All right, two things I want to start off this review with, I think I’ll choose the confession first: I loved “The Lost Prince.” Did not go in knowing what to expect and it ended up blindsiding me. Though I really liked “The Iron Fey” original series – I’ll admit something about “Lost Prince” drew me in and didn’t let go until the last page – for the journey, narrative, and the characterization. I kept late hours reading this book, and usually when that happens, especially if it ends up being a book I read through twice, even more of a sign that it’ll be among my favorites.
If you haven’t read the Iron Fey series, I don’t think starting this book will jar you too much, but reading the previous series would give you background on some of the characters and developments in the world of the Nevernever, as well as insight on some of the character struggles and their respective roles in this particular book . This story begins with Meghan Chase’s little brother, Ethan, who’s now 17 and all grown up to be – well, a bit of a rebel kid. (He’s also pretty easy on the eyes judging from the awesome cover.) Ethan’s not really that far from being in the same predicament as Meghan was when “Iron King” began – he’s getting into trouble at school, and after moving around constantly, he’s hoping to stay out of trouble long enough to at least appease his parents. But the secret that Ethan has that actually gets him into this kind of trouble: he can see the fey. He tries to pretend he can’t, though they are around his life more than he would like. He keeps others away with his blunt attitude and quick dismissal because he doesn’t want to be hurt or have anyone hurt on his behalf. But behind the rough facade, Ethan’s a boy who’s hurting. He’s lost his sister to the world of the Fey, and he lives with the childhood nightmares of being tortured in the Nevernever when he was four and kidnapped by fey before being saved by his sister (which was the premise to the original first book in the Iron Fey series – “The Iron King”). Yet when a new kind of Fey show up in Ethan’s town and not only kidnap a friend of his, but also threaten his life and the people he loves, Ethan has no choice but to journey into the Nevernever and find his sister to warn her kingdom of the danger, as well as find pieces to the whereabouts of his friend.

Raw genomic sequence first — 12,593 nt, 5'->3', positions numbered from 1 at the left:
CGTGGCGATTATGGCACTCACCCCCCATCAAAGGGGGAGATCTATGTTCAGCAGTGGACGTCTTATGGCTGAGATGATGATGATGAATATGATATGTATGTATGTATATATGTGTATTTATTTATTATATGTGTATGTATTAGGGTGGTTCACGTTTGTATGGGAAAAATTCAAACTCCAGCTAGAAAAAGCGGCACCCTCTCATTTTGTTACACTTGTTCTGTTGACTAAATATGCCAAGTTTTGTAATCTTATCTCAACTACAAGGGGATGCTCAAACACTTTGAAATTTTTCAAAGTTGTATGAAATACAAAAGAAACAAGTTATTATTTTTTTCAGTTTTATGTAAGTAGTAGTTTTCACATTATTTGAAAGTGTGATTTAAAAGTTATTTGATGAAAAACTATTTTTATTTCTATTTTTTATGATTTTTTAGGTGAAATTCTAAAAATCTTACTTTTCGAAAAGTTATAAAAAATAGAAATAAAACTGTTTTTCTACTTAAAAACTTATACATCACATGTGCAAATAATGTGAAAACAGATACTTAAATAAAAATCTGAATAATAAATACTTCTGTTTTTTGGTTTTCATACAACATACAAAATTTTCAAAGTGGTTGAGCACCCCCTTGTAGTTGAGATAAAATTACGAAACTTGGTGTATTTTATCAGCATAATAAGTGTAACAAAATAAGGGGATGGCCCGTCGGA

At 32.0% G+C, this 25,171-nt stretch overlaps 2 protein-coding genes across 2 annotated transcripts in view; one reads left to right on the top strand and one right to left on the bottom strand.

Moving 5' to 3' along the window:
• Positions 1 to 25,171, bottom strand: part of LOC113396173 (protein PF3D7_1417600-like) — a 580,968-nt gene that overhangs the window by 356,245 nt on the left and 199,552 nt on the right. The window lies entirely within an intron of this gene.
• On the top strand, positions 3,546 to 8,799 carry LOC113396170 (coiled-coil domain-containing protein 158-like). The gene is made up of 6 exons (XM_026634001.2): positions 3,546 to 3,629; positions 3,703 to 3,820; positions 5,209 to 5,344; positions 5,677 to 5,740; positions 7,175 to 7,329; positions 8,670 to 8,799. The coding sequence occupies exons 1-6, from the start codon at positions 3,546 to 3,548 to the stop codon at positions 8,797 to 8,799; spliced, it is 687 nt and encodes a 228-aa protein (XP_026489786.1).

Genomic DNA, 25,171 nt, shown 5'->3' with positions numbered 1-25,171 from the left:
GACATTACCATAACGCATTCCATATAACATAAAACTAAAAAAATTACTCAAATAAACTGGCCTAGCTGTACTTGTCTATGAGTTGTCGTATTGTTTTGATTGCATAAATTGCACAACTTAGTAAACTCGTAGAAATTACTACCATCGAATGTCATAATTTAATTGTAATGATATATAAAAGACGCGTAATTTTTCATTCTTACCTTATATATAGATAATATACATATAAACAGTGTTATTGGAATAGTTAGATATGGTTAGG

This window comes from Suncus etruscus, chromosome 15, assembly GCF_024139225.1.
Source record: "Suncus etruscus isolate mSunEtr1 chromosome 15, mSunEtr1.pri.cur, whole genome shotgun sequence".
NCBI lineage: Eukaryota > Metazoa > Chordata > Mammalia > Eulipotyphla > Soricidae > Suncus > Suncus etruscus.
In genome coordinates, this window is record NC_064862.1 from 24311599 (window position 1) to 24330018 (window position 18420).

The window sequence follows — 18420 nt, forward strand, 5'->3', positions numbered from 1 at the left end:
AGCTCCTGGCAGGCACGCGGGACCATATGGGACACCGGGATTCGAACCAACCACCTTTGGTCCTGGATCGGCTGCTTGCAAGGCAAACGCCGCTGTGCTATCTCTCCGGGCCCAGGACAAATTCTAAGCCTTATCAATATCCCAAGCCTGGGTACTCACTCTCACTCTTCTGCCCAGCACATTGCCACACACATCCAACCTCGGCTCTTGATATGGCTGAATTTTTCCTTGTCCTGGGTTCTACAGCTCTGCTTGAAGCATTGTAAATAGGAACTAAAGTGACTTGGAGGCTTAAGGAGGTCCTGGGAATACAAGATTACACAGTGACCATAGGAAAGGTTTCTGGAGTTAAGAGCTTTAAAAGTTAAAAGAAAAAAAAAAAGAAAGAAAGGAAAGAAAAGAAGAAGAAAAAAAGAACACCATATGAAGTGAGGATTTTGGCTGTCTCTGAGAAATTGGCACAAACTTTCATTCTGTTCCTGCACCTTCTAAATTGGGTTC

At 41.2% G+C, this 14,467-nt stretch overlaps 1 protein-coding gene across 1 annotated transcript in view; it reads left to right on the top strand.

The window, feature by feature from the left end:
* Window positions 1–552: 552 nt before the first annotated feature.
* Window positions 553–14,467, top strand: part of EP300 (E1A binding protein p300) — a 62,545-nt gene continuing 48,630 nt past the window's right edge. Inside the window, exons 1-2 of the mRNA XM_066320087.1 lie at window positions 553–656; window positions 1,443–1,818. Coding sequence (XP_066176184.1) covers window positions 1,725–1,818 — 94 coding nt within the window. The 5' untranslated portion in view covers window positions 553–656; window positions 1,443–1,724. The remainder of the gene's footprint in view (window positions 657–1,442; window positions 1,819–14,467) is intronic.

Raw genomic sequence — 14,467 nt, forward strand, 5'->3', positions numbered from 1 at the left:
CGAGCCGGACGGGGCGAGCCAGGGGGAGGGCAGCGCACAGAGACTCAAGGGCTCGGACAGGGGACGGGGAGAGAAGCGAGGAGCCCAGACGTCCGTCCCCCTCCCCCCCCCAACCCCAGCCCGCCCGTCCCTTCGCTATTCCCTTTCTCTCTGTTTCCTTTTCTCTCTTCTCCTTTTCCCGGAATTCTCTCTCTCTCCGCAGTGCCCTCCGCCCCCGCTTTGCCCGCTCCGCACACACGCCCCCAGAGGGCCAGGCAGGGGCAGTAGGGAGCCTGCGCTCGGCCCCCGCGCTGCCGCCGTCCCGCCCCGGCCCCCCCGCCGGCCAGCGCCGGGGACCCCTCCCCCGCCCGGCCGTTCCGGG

All right, unpopular opinion time: I liked Ethan in reflecting upon this book; I really did. He made a much fuller narrator than Megan did for me in places of the Iron Fey series. Some might argue that Ethan’s a bit too gruff and angst-ridden, but I saw the reasons behind his behavior. He’s an appropriately flawed character – that gave him a layer of honesty in his perception of things and navigating around his relationships, alongside the difficulties he has with them. I also liked the attention to his characterization – he does have redeemable factors in his personality (geeking out over Firefly and Serenity included) and willingness to step up to the plate to help when he has to.